Let’s begin by saying that housecats are not native to Australia, and they did not ask to come to the continent. It is thought they first entered the country at some point between the 17th and the 18th century, introduced by European settlers who used them to trap rats on board their ships. Their presence in Australia is therefore “man-made.” The number of cats has ballooned since those beginnings, with the total population now ranging between 2 to 6 million.
The Australian government considers feral cats to be a threat to biodiversity and an environmental catastrophe. Why?
Feral cats roam freely in the wild, where they usually survive by hunting. They are blamed for threatening and decimating native animal populations.
In 2015, the Australian government announced its plan to cull the population of feral cats in the country in an effort to save threatened and endangered native species.
The “Threatened Species Strategy” released by the Australian government in 2015 stated that: “The scientific evidence is unequivocal that feral cats are one of the greatest threats to Australia’s land-based mammals. They have been a major contributor to the extinction of at least 27 mammals since they were first introduced to Australia. Today, they imperil at least 142 species or more than one third of our threatened mammals, reptiles, frogs and birds.” With this document, Australia’s war on cats was declared.
The document identifies a set of actions, among which are the development and deployment of Curiosity, the new humane feral cat bait; support for the establishment of feral cat free areas; and scaling up cat eradication.
The first target to measure the success of the action plan is two million feral cats culled by 2020. Yes, you read that right. Australian authorities hope to kill two million feral cats by 2020.
The government policy to save the wild animals that define Australia as a nation is resulting in a mass feral cat cull, a true slaughter.
However, officials should understand that merely killing cats does not necessarily protect biodiversity. A more holistic approach is needed. The government is focusing heavily on damage caused by feral cats, but at the same time ignoring more important but politically sensitive issues, such as habitat loss caused by urban expansion, logging and mining.
Additionally, the cat population management strategy called trap neuter release (TNR), whereby cats are trapped, surgically sterilized, and released back where they were caught, has been proven repeatedly to be more effective and long-lasting than culling. TNR is a superior strategy, as it results in significantly reduced cat populations and is a humane option.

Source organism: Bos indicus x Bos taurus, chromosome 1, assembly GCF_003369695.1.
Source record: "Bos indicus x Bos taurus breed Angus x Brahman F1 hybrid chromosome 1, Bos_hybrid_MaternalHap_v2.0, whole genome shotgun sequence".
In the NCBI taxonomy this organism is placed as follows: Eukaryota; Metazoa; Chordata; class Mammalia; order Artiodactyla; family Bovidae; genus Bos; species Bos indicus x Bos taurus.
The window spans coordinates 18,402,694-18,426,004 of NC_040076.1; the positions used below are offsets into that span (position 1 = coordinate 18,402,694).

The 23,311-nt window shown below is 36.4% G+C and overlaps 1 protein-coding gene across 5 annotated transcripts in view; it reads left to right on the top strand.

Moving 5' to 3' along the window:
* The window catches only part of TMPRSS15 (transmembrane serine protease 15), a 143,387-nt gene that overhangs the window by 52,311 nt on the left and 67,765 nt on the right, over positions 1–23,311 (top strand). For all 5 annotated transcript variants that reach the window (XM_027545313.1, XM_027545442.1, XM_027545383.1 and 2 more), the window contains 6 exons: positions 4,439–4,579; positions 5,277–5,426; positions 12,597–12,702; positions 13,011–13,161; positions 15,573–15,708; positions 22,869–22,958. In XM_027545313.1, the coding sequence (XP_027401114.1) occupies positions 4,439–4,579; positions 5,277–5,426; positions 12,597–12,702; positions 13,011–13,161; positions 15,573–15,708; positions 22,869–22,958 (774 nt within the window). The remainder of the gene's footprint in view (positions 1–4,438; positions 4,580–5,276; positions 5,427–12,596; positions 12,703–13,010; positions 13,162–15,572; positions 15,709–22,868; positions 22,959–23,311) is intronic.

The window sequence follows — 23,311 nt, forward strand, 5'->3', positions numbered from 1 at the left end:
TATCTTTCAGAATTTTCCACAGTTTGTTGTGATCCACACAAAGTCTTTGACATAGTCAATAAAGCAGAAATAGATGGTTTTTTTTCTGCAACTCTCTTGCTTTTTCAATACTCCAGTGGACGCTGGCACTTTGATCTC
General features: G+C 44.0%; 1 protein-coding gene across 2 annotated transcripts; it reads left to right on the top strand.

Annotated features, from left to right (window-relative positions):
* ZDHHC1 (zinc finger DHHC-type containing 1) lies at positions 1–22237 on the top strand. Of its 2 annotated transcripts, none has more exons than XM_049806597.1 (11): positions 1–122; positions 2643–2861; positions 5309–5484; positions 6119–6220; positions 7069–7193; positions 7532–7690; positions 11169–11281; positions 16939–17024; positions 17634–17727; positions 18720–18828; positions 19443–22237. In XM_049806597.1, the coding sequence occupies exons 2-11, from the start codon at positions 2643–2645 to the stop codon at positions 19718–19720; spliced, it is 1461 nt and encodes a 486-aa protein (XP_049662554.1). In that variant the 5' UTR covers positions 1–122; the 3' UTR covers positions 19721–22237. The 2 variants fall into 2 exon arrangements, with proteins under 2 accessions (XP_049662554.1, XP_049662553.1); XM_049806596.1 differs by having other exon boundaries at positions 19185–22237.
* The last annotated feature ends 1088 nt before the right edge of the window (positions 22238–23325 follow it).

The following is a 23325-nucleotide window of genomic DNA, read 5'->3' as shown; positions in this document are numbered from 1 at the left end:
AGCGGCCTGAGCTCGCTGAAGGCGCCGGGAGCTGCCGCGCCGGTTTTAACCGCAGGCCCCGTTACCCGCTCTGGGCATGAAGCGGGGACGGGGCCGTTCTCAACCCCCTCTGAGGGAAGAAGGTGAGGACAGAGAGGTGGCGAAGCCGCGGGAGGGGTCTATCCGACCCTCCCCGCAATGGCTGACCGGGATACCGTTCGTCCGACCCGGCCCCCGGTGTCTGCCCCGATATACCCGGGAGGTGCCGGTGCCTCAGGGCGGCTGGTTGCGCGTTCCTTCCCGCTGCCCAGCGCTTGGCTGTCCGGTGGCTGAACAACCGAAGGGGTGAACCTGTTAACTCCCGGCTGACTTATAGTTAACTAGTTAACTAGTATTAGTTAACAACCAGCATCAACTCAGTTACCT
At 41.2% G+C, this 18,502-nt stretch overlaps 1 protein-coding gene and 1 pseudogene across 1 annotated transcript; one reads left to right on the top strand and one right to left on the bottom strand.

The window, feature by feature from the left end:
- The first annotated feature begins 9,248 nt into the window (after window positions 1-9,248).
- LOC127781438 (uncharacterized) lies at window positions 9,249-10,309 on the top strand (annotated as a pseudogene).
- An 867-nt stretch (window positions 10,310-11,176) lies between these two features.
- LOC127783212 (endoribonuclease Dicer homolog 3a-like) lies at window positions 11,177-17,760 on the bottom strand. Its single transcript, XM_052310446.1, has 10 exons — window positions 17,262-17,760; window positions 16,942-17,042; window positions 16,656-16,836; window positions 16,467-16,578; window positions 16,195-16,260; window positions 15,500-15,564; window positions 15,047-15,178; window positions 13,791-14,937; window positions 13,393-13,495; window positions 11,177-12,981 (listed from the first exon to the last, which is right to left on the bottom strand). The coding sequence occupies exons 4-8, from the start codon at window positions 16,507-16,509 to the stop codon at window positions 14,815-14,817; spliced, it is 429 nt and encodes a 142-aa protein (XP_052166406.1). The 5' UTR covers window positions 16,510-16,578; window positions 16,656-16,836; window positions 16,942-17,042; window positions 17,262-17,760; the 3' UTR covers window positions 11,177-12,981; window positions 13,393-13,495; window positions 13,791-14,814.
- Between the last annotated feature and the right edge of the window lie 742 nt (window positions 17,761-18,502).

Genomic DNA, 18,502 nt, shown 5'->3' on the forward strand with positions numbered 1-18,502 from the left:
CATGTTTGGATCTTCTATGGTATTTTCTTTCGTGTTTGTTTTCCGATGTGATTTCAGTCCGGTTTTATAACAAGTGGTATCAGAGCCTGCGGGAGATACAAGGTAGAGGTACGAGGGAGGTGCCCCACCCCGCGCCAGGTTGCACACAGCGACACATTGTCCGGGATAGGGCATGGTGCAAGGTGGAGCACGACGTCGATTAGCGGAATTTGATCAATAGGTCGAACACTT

The plan to cull the population of feral cats, started in 2015 in an effort to save threatened and endangered native species, is recently becoming particularly shocking. Cats are now being tortured and killed with deadly food. Poison sausages are dropped from airplanes or tossed into areas with high concentrations of stray cats by hand.
Eradicat (the name of this poison bait) is a registered trademark of the Western Australian government and was invented by David Algar, a scientist nicknamed Doctor Death. The sausages are laced with 1080, that is sodium monofluoroacetate. This poison occurs naturally in gastrolobium pea plants and is also produced synthetically. The recipe also includes kangaroo meat, chicken fat, and flavorings to entice feral cats. Australia’s native animals evolved alongside these kind of peas and they are therefore tolerant to the poison. The same doesn’t apply to non-native animals, such as cats, for whom it is lethal.
In addition to poison bait, the government is using also other tools in its controversial mission to eradicate the feline population. Since the declaration of war on feral cats, the government has pledged five million dollars to support community groups who target cats on the front line.
As a consequence, trapping and shooting cats has become commonplace in Australia. In an area of Queensland, there is a council that offers a ten dollar bounty per feral cat scalp. In other areas, detector dogs are used to track down cats who are then shot.
Featured image: free-roaming cats in Nicosia, Cyprus. Image credit Wolf Gordon Clifton / Animal People, Inc.